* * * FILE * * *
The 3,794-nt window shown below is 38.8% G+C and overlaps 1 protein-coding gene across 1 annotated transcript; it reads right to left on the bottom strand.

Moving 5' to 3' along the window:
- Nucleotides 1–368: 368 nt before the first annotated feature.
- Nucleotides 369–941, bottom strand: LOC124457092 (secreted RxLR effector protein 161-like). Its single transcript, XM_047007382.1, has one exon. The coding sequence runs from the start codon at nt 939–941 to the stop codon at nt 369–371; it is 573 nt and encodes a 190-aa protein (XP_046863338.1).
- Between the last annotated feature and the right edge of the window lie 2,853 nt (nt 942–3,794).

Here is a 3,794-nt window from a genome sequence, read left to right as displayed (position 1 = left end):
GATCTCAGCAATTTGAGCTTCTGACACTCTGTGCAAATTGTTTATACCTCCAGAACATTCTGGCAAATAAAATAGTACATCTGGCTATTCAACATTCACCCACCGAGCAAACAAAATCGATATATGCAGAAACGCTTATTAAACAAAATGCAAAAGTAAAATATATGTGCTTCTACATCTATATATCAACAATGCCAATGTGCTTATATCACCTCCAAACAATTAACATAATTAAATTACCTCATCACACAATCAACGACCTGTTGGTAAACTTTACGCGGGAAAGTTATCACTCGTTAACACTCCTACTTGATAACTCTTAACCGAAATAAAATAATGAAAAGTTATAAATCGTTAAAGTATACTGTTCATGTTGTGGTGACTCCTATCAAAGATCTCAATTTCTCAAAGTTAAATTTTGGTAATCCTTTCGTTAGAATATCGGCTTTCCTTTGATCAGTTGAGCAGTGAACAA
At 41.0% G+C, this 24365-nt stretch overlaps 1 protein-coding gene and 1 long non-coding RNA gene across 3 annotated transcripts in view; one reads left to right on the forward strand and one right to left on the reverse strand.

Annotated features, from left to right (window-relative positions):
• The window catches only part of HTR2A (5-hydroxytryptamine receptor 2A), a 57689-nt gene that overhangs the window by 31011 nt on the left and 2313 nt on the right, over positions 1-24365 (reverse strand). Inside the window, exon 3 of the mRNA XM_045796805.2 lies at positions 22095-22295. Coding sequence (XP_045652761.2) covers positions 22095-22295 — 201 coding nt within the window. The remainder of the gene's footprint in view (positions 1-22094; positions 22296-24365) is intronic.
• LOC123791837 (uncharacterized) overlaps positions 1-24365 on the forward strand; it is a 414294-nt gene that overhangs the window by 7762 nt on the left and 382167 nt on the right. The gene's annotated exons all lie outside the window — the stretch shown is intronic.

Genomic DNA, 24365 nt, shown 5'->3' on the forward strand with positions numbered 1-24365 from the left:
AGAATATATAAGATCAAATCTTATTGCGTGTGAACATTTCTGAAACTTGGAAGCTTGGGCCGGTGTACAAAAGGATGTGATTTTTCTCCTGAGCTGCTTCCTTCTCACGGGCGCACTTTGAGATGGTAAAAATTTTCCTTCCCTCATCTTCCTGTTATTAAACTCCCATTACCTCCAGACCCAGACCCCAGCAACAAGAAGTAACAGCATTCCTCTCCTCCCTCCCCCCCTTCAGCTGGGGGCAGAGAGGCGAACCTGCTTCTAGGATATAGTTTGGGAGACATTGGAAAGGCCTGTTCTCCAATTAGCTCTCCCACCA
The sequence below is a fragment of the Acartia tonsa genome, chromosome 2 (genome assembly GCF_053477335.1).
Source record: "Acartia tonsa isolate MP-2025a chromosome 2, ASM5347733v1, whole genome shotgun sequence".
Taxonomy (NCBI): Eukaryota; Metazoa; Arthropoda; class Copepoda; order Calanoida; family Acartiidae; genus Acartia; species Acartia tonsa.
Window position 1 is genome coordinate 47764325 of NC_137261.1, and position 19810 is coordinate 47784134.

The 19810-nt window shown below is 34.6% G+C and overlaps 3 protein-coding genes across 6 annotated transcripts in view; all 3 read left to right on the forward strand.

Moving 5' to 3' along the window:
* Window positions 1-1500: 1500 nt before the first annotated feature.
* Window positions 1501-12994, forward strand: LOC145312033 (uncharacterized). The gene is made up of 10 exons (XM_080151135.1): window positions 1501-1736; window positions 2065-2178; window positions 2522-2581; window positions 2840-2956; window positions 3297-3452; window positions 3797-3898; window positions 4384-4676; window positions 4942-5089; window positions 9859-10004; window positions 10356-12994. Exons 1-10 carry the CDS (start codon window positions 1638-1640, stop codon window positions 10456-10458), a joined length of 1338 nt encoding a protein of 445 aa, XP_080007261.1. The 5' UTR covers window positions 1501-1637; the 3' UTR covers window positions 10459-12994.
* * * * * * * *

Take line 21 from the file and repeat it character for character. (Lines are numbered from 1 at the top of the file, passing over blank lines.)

* Window positions 1501-12994, forward strand: LOC145312033 (uncharacterized). The gene is made up of 10 exons (XM_080151135.1): window positions 1501-1736; window positions 2065-2178; window positions 2522-2581; window positions 2840-2956; window positions 3297-3452; window positions 3797-3898; window positions 4384-4676; window positions 4942-5089; window positions 9859-10004; window positions 10356-12994. Exons 1-10 carry the CDS (start codon window positions 1638-1640, stop codon window positions 10456-10458), a joined length of 1338 nt encoding a protein of 445 aa, XP_080007261.1. The 5' UTR covers window positions 1501-1637; the 3' UTR covers window positions 10459-12994.